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I have been carrying the can of fixaflat for years and have used it a few times with excellent results. Many will claim the stuff will cause the wheel to corrode or plug valve stems or difficult to clean out from tire and rim,none of those problems when I used it. Fix a flat does not get the tire up to full pressure but it does inflate it enough to ride to a repair facillity if the puncture wasn't to big . I also carry the string type tire plugs and use them if the puncture is to big for fixaflat alone. I do plan to someday get one of those small handy 12 volt compressers which along with the string type plugs seem to be the ultimate tool for roadside repairs.
 

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Discussion Starter #11
Thanks

Thanks for all your input and advice. I appreciate the time you gave to help give me some insight on what would be the best way to go.

thanks.
 

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Got a flat in tlhe middle of the Arizona Desert,
65 miles from oxygen.

With a cell phone and Red Rider Roadside, took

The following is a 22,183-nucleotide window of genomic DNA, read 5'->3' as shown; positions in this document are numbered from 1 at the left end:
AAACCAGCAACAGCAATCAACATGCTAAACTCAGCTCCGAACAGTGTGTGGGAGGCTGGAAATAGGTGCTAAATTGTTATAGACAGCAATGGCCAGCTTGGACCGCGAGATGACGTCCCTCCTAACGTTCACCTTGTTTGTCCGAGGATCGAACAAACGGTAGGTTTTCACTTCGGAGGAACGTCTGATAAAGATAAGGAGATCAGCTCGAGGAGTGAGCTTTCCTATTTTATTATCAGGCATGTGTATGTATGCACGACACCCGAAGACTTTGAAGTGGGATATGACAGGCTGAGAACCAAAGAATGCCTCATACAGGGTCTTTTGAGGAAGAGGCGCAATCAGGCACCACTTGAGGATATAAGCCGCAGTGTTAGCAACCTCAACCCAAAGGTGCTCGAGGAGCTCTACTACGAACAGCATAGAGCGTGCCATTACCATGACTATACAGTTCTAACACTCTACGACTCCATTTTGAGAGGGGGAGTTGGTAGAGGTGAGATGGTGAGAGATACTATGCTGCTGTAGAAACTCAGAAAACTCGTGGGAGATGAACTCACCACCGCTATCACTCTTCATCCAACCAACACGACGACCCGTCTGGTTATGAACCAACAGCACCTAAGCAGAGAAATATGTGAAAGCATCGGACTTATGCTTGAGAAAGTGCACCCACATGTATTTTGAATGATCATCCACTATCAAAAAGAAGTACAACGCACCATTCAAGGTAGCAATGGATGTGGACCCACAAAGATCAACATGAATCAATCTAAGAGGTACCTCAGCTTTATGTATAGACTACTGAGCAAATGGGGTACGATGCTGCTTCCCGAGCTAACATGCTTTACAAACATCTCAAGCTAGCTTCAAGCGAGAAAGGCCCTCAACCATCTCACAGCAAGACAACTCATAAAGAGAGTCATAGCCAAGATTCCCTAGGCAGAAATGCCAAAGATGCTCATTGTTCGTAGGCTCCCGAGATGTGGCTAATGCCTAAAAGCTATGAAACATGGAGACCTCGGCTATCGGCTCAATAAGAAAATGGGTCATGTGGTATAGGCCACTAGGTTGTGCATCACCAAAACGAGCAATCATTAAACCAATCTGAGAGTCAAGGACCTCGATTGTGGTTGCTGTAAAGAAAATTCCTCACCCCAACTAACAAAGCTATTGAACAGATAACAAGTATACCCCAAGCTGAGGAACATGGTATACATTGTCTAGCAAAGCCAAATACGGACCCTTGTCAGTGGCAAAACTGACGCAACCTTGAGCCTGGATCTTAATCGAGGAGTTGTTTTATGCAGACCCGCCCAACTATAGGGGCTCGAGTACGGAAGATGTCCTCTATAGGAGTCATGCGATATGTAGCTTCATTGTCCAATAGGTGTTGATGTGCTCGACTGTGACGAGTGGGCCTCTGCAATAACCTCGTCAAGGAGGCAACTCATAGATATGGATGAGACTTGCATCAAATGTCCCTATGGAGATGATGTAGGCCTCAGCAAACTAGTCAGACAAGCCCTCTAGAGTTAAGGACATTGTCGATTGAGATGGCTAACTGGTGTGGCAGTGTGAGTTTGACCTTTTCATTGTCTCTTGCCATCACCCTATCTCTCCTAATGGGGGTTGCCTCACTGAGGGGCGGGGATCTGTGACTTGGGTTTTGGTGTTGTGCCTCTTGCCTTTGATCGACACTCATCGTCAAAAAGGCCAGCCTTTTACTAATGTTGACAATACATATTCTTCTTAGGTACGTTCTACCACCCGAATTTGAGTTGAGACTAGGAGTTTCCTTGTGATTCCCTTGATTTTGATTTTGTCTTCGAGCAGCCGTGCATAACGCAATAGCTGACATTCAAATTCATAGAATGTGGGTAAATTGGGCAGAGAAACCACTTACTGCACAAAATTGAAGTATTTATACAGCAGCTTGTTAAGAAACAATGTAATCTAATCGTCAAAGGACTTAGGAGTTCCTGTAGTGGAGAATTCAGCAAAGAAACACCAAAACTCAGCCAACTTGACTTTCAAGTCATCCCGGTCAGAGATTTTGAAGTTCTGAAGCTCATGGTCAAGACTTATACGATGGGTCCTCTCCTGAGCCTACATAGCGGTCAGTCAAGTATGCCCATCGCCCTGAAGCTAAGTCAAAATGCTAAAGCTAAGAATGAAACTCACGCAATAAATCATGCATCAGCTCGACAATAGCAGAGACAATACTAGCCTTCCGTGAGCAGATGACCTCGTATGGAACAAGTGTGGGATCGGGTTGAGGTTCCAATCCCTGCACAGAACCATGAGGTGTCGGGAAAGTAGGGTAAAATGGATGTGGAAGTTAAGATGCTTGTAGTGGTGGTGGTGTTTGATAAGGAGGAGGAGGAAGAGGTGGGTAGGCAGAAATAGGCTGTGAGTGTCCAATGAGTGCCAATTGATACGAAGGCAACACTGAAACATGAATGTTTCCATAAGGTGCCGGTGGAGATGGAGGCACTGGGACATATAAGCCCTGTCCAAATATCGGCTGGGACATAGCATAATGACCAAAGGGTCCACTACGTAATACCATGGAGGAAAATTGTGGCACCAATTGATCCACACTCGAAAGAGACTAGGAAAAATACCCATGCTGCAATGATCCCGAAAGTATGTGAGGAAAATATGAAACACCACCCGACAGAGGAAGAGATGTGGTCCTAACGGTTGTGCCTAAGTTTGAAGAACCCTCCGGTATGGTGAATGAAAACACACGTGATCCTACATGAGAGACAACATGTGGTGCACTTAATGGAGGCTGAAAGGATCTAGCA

three hours to get back on the road.

If I had a plug, glue and a compressor, would
have been on the road in fifteen minutes.

But I would have missed 25 photos of a lizard
under a cactus plant.

Get the compressor.
 

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I carry two BMW patch kits, six CO2 bottles, ah string type patch kit, ah bicycle pump, & ah 12 volt stripped down compressor at all times.Plus ah cell phone, & GWRRA membership with towin.:mrgreen:
 

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I have used stop and go plugs a copy times on some friends bike tires and really works great. It comes in a nice bag which I keep with me all the time. Good insurance I think.